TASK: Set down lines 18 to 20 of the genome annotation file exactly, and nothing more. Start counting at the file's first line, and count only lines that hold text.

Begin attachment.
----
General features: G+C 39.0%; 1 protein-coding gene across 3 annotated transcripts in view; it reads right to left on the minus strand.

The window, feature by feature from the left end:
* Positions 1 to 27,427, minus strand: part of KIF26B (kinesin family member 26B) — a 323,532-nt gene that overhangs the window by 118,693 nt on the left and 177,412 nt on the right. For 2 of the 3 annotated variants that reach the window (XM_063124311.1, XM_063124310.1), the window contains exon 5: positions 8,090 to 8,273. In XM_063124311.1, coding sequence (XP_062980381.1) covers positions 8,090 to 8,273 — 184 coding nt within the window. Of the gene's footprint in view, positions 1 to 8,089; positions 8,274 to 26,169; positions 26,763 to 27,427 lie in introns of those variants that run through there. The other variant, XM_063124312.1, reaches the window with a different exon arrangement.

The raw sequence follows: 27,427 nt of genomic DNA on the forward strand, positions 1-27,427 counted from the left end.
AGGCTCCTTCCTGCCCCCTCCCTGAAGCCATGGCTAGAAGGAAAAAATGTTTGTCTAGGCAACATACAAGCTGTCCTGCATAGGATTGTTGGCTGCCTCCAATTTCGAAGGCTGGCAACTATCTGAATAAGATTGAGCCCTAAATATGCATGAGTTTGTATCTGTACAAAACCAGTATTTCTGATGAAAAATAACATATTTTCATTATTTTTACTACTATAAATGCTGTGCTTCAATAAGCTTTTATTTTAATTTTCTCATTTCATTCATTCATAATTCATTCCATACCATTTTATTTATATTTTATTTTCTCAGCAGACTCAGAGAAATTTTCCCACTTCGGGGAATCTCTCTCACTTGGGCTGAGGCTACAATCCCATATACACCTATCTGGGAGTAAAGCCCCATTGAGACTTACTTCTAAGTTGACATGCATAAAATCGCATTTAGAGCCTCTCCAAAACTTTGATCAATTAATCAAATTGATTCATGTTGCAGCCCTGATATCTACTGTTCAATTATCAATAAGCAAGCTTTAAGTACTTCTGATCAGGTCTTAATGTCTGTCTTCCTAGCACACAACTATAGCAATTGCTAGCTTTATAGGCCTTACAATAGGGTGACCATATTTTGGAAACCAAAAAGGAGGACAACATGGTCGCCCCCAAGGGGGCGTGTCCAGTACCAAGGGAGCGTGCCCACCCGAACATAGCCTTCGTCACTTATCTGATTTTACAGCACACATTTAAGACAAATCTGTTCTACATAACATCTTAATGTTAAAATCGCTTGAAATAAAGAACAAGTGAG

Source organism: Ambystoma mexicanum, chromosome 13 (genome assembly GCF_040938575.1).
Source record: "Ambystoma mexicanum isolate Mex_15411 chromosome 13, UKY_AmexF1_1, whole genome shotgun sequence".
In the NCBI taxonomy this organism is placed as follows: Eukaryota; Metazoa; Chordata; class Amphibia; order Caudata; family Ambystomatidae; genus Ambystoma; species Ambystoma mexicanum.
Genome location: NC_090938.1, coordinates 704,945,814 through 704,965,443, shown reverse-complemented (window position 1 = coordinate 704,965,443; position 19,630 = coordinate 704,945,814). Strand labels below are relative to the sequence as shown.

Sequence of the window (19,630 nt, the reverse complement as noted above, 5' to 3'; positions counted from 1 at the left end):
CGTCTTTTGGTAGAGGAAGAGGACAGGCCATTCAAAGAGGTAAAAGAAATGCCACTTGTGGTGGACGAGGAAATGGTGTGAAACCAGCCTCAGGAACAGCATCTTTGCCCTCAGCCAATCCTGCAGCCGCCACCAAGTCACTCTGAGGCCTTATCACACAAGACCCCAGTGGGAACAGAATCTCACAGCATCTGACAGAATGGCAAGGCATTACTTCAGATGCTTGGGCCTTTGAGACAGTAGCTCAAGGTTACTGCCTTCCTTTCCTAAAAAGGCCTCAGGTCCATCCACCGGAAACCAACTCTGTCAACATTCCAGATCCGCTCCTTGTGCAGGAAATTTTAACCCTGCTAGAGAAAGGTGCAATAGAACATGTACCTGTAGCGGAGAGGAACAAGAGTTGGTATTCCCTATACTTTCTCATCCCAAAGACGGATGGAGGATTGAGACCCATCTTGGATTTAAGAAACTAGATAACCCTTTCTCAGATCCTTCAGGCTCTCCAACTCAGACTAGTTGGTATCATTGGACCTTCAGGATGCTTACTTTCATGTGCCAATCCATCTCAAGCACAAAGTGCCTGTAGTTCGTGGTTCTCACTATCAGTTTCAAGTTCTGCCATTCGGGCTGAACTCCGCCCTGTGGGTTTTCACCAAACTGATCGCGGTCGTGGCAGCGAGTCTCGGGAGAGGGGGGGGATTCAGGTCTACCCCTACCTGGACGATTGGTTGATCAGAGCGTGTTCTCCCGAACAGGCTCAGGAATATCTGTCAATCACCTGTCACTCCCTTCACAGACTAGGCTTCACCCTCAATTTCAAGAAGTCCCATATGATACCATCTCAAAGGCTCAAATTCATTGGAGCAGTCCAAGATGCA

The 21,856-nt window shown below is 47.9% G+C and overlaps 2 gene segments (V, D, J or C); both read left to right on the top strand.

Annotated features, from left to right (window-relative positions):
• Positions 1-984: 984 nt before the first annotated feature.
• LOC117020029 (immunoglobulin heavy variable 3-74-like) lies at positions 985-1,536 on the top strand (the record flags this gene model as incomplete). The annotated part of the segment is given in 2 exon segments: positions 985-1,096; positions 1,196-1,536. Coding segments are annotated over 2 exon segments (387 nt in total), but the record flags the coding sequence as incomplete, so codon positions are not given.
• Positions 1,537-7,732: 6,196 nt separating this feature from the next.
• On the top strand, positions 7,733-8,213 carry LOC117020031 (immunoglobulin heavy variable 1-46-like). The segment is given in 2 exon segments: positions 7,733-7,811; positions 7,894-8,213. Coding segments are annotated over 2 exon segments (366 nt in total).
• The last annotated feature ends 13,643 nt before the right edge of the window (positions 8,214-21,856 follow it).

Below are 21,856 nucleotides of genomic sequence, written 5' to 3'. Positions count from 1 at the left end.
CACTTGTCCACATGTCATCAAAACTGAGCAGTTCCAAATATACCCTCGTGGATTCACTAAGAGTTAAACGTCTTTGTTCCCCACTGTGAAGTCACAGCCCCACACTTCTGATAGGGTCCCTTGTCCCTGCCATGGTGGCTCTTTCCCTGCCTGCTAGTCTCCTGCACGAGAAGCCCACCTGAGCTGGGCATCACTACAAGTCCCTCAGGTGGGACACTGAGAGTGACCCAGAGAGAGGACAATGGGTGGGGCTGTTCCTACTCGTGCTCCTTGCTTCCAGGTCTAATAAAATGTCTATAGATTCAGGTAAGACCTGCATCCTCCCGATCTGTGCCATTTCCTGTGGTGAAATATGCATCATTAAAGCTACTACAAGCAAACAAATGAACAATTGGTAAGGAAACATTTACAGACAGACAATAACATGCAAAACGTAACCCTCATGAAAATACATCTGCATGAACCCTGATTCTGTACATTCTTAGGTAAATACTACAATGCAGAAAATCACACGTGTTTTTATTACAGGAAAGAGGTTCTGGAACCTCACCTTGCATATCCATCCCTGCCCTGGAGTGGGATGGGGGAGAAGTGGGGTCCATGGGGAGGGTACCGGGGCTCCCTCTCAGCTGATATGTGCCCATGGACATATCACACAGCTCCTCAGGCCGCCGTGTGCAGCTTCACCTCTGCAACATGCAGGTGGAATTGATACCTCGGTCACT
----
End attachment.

• The last annotated feature ends 13,643 nt before the right edge of the window (positions 8,214-21,856 follow it).

Below are 21,856 nucleotides of genomic sequence, written 5' to 3'. Positions count from 1 at the left end.
CACTTGTCCACATGTCATCAAAACTGAGCAGTTCCAAATATACCCTCGTGGATTCACTAAGAGTTAAACGTCTTTGTTCCCCACTGTGAAGTCACAGCCCCACACTTCTGATAGGGTCCCTTGTCCCTGCCATGGTGGCTCTTTCCCTGCCTGCTAGTCTCCTGCACGAGAAGCCCACCTGAGCTGGGCATCACTACAAGTCCCTCAGGTGGGACACTGAGAGTGACCCAGAGAGAGGACAATGGGTGGGGCTGTTCCTACTCGTGCTCCTTGCTTCCAGGTCTAATAAAATGTCTATAGATTCAGGTAAGACCTGCATCCTCCCGATCTGTGCCATTTCCTGTGGTGAAATATGCATCATTAAAGCTACTACAAGCAAACAAATGAACAATTGGTAAGGAAACATTTACAGACAGACAATAACATGCAAAACGTAACCCTCATGAAAATACATCTGCATGAACCCTGATTCTGTACATTCTTAGGTAAATACTACAATGCAGAAAATCACACGTGTTTTTATTACAGGAAAGAGGTTCTGGAACCTCACCTTGCATATCCATCCCTGCCCTGGAGTGGGATGGGGGAGAAGTGGGGTCCATGGGGAGGGTACCGGGGCTCCCTCTCAGCTGATATGTGCCCATGGACATATCACACAGCTCCTCAGGCCGCCGTGTGCAGCTTCACCTCTGCAACATGCAGGTGGAATTGATACCTCGGTCACT